All the schools in Martelle closed a while ago.
The high school shut down in 1962 and the elementary school saw its last students in 1990, sending children in this 255-person town eight miles north to Anamosa schools.
But it makes more sense to Martelle resident Kim Sherman to send her three kids to Mount Vernon schools. She owns and operates an office supply business in downtown Mount Vernon, her husband drives through the town during his commute to Cedar Rapids and the distance is about the same either way.
Iowa’s open enrollment law allows Sherman and the parents of about 25 other Martelle students to send their children to any school district they choose, but that same law is also the source of a decades-long dispute over transportation between the two districts,
The Anamosa school board voted in May to close its borders to buses from neighboring school districts, specifically citing Mount Vernon and Monticello schools.
Carol Greta, an attorney with the Iowa Department of Education, confirmed the move is within the school board’s jurisdiction, as inter-district bussing is only permitted by law if both districts come to a mutual agreement. Open enrollment may give parents the power of choice, but with the exception of low-income families, the onus of getting kids to the school of their choosing is still on them.
From the school district’s perspective, allowing another district to come into their territory and bus children out actively encourages families to leave. That’s a pricey proposition for a 1,238-student school district, as every full-time student lost takes with him or her $5,883 in state funding.
The board decided not to give parents any incentive to do that, according to Anamosa Superintendent Brian Ney, who said he’s heard few complaints outside the media about the board’s decision.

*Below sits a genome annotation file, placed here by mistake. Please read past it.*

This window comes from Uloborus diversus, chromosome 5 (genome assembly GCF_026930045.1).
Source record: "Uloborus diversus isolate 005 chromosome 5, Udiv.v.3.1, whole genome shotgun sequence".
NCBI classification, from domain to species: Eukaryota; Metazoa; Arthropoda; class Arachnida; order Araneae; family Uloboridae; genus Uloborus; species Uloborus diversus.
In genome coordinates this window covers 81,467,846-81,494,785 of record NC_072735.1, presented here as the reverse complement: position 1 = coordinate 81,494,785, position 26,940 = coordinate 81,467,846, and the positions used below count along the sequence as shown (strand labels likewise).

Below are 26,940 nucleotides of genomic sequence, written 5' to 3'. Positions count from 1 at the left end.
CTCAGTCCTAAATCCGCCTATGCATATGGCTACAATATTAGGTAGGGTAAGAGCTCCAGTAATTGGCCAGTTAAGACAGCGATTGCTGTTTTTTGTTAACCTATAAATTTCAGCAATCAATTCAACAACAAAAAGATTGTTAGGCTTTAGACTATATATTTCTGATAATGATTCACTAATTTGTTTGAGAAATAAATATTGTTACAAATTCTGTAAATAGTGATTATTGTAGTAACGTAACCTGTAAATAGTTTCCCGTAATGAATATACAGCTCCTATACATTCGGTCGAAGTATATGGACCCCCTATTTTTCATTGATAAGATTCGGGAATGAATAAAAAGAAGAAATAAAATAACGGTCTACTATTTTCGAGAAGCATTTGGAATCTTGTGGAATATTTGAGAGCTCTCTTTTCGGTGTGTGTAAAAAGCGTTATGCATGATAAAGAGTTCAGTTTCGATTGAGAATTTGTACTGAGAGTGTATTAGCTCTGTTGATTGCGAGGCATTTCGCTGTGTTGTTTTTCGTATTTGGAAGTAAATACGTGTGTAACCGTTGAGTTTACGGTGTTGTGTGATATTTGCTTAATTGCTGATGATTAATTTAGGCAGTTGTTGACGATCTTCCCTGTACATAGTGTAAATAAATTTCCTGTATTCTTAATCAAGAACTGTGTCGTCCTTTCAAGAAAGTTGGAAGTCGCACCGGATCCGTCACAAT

“If people want to open enroll, they can open enroll.” he said. “We’re trying not to make it easy for other people to send their kids out.”
Open enrollment gives parents more options, but the policy can hurt rural school districts’ finances. Larger urban districts lose a greater number of students, but the overall damage is less. About 928 students enroll out of Cedar Rapids every year, but that’s only about 6 percent of the district’s total population, and is balanced by 388 incoming students.
Anamosa loses a much smaller number, 131 students, but that’s about 11 percent of its enrollment, with 92 students coming in.
Sherman doesn’t see how the board’s move benefits Anamosa or will convince open enrolling families to come back.
“I wish them well, but this is not a way to pursue new students for the district,” she said.
This isn’t the first time the problem has come up. Open enrollment in Iowa is 23 years old, and the dispute over transportation to Mount Vernon from Anamosa is almost as old.
Various compromises have been attempted over the years. Until the recent vote, open enrolling students met at a park in downtown Martelle to be picked up by a Mount Vernon bus, In the past, Sherman said students have needed to travel to a spot outside the Anamosa district on the side of Highway 1, which raised safety concerns.